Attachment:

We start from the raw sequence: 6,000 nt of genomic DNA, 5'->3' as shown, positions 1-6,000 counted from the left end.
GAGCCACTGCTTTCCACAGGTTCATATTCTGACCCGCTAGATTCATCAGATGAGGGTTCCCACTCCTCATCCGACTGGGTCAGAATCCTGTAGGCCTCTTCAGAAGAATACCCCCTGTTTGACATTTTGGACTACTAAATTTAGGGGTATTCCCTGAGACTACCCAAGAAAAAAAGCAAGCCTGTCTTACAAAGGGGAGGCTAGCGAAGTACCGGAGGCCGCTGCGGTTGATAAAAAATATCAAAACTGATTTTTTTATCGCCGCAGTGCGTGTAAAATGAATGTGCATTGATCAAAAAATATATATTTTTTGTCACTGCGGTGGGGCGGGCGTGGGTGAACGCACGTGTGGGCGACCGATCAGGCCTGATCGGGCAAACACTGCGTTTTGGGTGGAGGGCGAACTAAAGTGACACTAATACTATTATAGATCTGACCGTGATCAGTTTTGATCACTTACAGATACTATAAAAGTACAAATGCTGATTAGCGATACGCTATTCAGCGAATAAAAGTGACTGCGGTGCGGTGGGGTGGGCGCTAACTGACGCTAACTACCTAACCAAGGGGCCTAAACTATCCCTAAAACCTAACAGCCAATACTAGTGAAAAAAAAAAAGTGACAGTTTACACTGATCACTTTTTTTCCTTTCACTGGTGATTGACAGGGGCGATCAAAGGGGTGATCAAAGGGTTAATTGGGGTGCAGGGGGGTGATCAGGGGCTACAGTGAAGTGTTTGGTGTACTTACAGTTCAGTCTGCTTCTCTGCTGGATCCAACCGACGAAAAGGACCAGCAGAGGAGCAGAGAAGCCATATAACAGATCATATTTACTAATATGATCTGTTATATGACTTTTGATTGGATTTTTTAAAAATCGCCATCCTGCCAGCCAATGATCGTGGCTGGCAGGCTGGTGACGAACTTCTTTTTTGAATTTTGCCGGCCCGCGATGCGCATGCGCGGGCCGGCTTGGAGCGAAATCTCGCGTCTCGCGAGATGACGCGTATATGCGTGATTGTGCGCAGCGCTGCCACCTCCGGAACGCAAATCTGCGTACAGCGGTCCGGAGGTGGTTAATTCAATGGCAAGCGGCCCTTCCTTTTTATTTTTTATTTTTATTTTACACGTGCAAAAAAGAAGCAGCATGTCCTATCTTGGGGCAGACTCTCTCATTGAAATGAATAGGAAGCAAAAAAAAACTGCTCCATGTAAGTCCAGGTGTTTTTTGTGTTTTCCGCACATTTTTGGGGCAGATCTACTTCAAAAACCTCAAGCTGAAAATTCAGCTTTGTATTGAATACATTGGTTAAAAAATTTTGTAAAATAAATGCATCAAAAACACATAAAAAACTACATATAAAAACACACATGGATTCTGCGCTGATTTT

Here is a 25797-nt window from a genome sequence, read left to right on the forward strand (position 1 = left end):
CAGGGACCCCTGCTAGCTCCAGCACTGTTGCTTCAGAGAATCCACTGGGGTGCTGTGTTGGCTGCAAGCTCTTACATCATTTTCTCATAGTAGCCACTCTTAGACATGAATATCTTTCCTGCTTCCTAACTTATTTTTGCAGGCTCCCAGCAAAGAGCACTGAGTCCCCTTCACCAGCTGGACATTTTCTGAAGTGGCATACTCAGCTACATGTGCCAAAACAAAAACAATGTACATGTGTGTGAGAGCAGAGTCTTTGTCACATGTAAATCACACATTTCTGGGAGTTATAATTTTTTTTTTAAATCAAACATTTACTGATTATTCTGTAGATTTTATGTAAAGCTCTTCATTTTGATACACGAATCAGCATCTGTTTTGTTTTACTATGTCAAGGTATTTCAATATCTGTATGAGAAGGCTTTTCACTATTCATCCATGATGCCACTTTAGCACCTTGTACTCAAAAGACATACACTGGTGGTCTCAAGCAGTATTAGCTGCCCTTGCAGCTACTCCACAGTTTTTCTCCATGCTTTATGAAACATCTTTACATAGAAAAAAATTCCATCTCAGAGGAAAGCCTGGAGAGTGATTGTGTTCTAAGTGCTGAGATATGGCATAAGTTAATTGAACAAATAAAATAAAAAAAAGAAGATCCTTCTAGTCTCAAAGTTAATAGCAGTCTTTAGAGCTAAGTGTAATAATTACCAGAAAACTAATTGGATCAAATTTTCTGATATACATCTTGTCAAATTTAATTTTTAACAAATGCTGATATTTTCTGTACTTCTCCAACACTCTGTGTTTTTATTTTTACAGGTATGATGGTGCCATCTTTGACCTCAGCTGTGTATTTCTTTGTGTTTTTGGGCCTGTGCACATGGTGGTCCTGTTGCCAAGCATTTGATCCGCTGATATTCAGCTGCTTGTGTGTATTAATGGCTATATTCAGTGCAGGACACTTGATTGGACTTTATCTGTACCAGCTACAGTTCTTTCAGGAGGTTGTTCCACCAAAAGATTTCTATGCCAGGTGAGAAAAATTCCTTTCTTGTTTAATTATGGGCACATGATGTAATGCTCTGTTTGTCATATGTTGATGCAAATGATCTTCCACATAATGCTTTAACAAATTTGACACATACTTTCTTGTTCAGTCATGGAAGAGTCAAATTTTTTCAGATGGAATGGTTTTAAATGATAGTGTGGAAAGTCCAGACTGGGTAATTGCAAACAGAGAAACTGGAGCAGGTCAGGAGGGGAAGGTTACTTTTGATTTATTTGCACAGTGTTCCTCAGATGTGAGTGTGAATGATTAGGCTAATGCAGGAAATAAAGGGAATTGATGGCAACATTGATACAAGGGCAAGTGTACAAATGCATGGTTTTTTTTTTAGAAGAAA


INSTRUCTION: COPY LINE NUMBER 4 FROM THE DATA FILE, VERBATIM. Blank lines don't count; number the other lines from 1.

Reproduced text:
CAGGGACCCCTGCTAGCTCCAGCACTGTTGCTTCAGAGAATCCACTGGGGTGCTGTGTTGGCTGCAAGCTCTTACATCATTTTCTCATAGTAGCCACTCTTAGACATGAATATCTTTCCTGCTTCCTAACTTATTTTTGCAGGCTCCCAGCAAAGAGCACTGAGTCCCCTTCACCAGCTGGACATTTTCTGAAGTGGCATACTCAGCTACATGTGCCAAAACAAAAACAATGTACATGTGTGTGAGAGCAGAGTCTTTGTCACATGTAAATCACACATTTCTGGGAGTTATAATTTTTTTTTTAAATCAAACATTTACTGATTATTCTGTAGATTTTATGTAAAGCTCTTCATTTTGATACACGAATCAGCATCTGTTTTGTTTTACTATGTCAAGGTATTTCAATATCTGTATGAGAAGGCTTTTCACTATTCATCCATGATGCCACTTTAGCACCTTGTACTCAAAAGACATACACTGGTGGTCTCAAGCAGTATTAGCTGCCCTTGCAGCTACTCCACAGTTTTTCTCCATGCTTTATGAAACATCTTTACATAGAAAAAAATTCCATCTCAGAGGAAAGCCTGGAGAGTGATTGTGTTCTAAGTGCTGAGATATGGCATAAGTTAATTGAACAAATAAAATAAAAAAAAGAAGATCCTTCTAGTCTCAAAGTTAATAGCAGTCTTTAGAGCTAAGTGTAATAATTACCAGAAAACTAATTGGATCAAATTTTCTGATATACATCTTGTCAAATTTAATTTTTAACAAATGCTGATATTTTCTGTACTTCTCCAACACTCTGTGTTTTTATTTTTACAGGTATGATGGTGCCATCTTTGACCTCAGCTGTGTATTTCTTTGTGTTTTTGGGCCTGTGCACATGGTGGTCCTGTTGCCAAGCATTTGATCCGCTGATATTCAGCTGCTTGTGTGTATTAATGGCTATATTCAGTGCAGGACACTTGATTGGACTTTATCTGTACCAGCTACAGTTCTTTCAGGAGGTTGTTCCACCAAAAGATTTCTATGCCAGGTGAGAAAAATTCCTTTCTTGTTTAATTATGGGCACATGATGTAATGCTCTGTTTGTCATATGTTGATGCAAATGATCTTCCACATAATGCTTTAACAAATTTGACACATACTTTCTTGTTCAGTCATGGAAGAGTCAAATTTTTTCAGATGGAATGGTTTTAAATGATAGTGTGGAAAGTCCAGACTGGGTAATTGCAAACAGAGAAACTGGAGCAGGTCAGGAGGGGAAGGTTACTTTTGATTTATTTGCACAGTGTTCCTCAGATGTGAGTGTGAATGATTAGGCTAATGCAGGAAATAAAGGGAATTGATGGCAACATTGATACAAGGGCAAGTGTACAAATGCATGGTTTTTTTTTTAGAAGAAA